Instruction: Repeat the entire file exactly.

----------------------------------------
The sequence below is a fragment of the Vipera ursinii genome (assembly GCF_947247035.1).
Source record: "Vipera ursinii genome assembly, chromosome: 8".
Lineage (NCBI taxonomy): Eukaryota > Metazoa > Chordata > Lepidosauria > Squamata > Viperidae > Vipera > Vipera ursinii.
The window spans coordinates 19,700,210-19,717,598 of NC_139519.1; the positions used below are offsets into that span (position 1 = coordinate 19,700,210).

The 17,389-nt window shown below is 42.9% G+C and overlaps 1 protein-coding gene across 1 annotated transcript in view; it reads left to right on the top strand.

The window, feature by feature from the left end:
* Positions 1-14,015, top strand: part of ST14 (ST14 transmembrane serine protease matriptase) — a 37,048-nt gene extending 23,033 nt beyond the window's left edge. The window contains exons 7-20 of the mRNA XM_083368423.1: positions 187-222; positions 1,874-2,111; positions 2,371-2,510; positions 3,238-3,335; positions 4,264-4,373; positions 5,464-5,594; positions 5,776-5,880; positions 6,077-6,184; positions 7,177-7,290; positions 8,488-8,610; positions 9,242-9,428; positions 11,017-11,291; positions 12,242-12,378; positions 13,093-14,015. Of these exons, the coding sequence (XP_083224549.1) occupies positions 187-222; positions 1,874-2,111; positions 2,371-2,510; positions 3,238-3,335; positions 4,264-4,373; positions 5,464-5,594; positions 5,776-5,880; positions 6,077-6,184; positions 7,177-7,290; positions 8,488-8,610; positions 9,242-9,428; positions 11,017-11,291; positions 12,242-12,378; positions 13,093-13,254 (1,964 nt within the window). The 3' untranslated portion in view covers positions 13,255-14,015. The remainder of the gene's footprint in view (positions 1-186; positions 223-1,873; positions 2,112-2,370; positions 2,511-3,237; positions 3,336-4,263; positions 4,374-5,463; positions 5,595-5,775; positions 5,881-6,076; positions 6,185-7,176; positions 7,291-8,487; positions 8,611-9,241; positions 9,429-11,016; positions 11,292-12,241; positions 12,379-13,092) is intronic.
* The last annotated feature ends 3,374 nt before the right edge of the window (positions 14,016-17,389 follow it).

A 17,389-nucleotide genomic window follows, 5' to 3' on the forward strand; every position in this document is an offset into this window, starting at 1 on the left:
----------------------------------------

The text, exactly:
The sequence below is a fragment of the Vipera ursinii genome (assembly GCF_947247035.1).
Source record: "Vipera ursinii genome assembly, chromosome: 8".
Lineage (NCBI taxonomy): Eukaryota > Metazoa > Chordata > Lepidosauria > Squamata > Viperidae > Vipera > Vipera ursinii.
The window spans coordinates 19,700,210-19,717,598 of NC_139519.1; the positions used below are offsets into that span (position 1 = coordinate 19,700,210).

The 17,389-nt window shown below is 42.9% G+C and overlaps 1 protein-coding gene across 1 annotated transcript in view; it reads left to right on the top strand.

The window, feature by feature from the left end:
* Positions 1-14,015, top strand: part of ST14 (ST14 transmembrane serine protease matriptase) — a 37,048-nt gene extending 23,033 nt beyond the window's left edge. The window contains exons 7-20 of the mRNA XM_083368423.1: positions 187-222; positions 1,874-2,111; positions 2,371-2,510; positions 3,238-3,335; positions 4,264-4,373; positions 5,464-5,594; positions 5,776-5,880; positions 6,077-6,184; positions 7,177-7,290; positions 8,488-8,610; positions 9,242-9,428; positions 11,017-11,291; positions 12,242-12,378; positions 13,093-14,015. Of these exons, the coding sequence (XP_083224549.1) occupies positions 187-222; positions 1,874-2,111; positions 2,371-2,510; positions 3,238-3,335; positions 4,264-4,373; positions 5,464-5,594; positions 5,776-5,880; positions 6,077-6,184; positions 7,177-7,290; positions 8,488-8,610; positions 9,242-9,428; positions 11,017-11,291; positions 12,242-12,378; positions 13,093-13,254 (1,964 nt within the window). The 3' untranslated portion in view covers positions 13,255-14,015. The remainder of the gene's footprint in view (positions 1-186; positions 223-1,873; positions 2,112-2,370; positions 2,511-3,237; positions 3,336-4,263; positions 4,374-5,463; positions 5,595-5,775; positions 5,881-6,076; positions 6,185-7,176; positions 7,291-8,487; positions 8,611-9,241; positions 9,429-11,016; positions 11,292-12,241; positions 12,379-13,092) is intronic.
* The last annotated feature ends 3,374 nt before the right edge of the window (positions 14,016-17,389 follow it).

A 17,389-nucleotide genomic window follows, 5' to 3' on the forward strand; every position in this document is an offset into this window, starting at 1 on the left: